As I was researching social entrepreneurs and non-profit organizations, I came across one that particularly peaked my interest that approaches wicked problems through hands-on action, as discussed earlier. Design That Matters is a non-profit design company that creates products to benefit needs of developing countries. Products the company has designed range in areas of education, health care, and renewable energy sources. Through technological designs, they work to better the quality of life for poor communities in third-world countries. They partner with other social entrepreneurs to manufacture, distribute, and provide new perspectives to successfully produce a functional product. Their most recent product they are designing in the prototype stages is the Otter Newborn Warmer, a conductive warmer for newborns. The warmer will allow rural hospitals with limited staff, resources, and experience to treat premature newborns that are prone to develop hypothermia. Design That Matters really interests me because ever since I began looking at colleges and thinking about what I wanted to do in my life and major, my goal was to find something that allowed me to both design and help people in need. I’ve always had a heart for service and knew that I wanted to incorporate this passion into the career field I chose. Design That Matters was the perfect social entrepreneurship for me to research because it combines design and my passion to help improve quality of life for others. The head narrator of the Wicked Problems website stated, “Social entrepreneurs provide the economic vehicle in which designers can tackle wicked problems.” Social entrepreneurs are foundations to building a program for designers to use their ideas, styles, and creativity to combat the wicked problems of our world.
Watching various videos on the Wicked Problems website, one idea (it could really be deemed a fact) that stuck with me was how interconnected wicked problems are to each other and what they affect. For example, my wicked problem is the lack of housing for the urban poor. This lack of housing is connected to the wicked problem of food insecurity for the lower class and the economy on the basis of low income rates among the poor. Lack of housing develops into further wicked problems such as waste and pollution. Wicked problems are a never-ending chain of consequences and problems that can’t be fixed. While this is a harsh reality, design, programs, and policies can mitigate the effects and large scale of wicked problems. The beginning to any social entrepreneurship is recognizing the existence of a wicked problem. This can be determined by the current/future state analysis discussed in class. By using the tools of pinpointing factors influencing human activity, assessing trends, and defining the background and system of the problem will alleviate the wicked problem through determining its root and all the people affected by it in order to create a solution that benefits all parties. A problem I want to attempt to address is improving the quality of life for people in third world countries through safe, healthy housing and the associated amenities, such as access to clean water and sanitary facilities. This is related to my wicked problem and I have used the current/future state analysis to identify the causes of this problem, the target group it is affecting, the current consequences it is having on quality of life, and predicted future consequences. By identifying and empathizing with these characteristics, you are better prepared to attack and develop a solution to wicked problems because you have a deep understanding of the problem. The next step is harder: designing a product or service that will successfully alleviate the wicked problem. I watched a Ted Talk that the CEO of Design That Matters gave and he stressed an important motto his company revolves around: design for outcomes. Designing for personal financial gain, status, or recognition is entirely the wrong mindset to have, as it reverses the whole purpose of designing a product. How can you design a successful product that is not meant for people?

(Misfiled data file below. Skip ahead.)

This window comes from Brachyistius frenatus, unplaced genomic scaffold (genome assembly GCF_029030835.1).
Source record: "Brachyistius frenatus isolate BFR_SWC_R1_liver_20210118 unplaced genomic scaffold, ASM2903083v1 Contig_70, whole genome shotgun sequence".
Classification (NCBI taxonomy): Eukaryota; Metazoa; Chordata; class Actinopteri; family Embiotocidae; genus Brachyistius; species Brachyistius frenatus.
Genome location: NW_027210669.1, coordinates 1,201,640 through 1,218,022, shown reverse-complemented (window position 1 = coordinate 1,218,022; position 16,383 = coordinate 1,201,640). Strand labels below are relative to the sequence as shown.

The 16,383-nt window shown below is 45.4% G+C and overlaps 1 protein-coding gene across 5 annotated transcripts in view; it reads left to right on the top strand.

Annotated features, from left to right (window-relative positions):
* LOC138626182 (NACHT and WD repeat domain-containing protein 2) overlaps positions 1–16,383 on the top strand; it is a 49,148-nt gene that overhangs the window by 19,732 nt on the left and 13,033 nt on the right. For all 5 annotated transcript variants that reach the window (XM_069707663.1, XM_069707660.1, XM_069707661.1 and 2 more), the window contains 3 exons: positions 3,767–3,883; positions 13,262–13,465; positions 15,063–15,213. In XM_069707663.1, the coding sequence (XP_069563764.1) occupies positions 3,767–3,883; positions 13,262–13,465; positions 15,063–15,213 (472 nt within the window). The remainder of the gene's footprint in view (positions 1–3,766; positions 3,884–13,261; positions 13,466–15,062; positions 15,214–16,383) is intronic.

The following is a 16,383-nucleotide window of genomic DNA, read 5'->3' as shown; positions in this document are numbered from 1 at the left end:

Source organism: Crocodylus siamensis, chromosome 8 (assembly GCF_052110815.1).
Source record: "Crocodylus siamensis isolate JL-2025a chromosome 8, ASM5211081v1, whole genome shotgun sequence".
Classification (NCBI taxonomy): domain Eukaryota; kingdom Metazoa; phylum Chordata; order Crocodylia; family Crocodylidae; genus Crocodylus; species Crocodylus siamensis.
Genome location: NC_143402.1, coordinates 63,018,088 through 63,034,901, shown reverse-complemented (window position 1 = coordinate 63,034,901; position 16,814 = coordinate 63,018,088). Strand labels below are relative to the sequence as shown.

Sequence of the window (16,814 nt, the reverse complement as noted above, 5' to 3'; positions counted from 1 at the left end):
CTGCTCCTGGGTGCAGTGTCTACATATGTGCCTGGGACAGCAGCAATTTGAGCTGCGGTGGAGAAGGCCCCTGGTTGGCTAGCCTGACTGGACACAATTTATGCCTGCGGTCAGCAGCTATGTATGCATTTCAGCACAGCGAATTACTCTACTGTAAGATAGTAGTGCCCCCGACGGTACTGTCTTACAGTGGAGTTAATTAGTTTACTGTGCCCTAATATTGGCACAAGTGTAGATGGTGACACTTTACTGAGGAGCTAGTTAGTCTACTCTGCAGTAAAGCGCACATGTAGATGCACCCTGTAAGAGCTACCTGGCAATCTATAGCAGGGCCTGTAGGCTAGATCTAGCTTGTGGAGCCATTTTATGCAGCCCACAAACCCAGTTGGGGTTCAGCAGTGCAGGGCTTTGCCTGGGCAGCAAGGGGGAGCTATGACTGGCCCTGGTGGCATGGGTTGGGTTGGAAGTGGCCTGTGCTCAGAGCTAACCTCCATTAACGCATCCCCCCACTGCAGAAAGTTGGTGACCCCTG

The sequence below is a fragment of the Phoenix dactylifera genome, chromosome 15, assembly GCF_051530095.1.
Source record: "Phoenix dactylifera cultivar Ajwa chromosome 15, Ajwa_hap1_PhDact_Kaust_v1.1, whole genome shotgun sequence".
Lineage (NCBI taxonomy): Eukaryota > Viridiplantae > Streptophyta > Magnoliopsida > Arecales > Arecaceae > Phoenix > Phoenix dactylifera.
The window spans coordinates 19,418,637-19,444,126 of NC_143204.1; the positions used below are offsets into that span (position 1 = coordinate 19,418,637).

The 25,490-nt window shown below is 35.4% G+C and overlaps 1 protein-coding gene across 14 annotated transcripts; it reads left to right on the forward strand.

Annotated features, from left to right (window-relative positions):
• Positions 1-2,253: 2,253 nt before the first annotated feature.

Designing to improve quality of life and diminish human suffering has held a special place in my heart for a long time. As I advance my college education and experience, I am eager to either work for a social entrepreneur that reflects my passions or incorporate these passions wherever I work.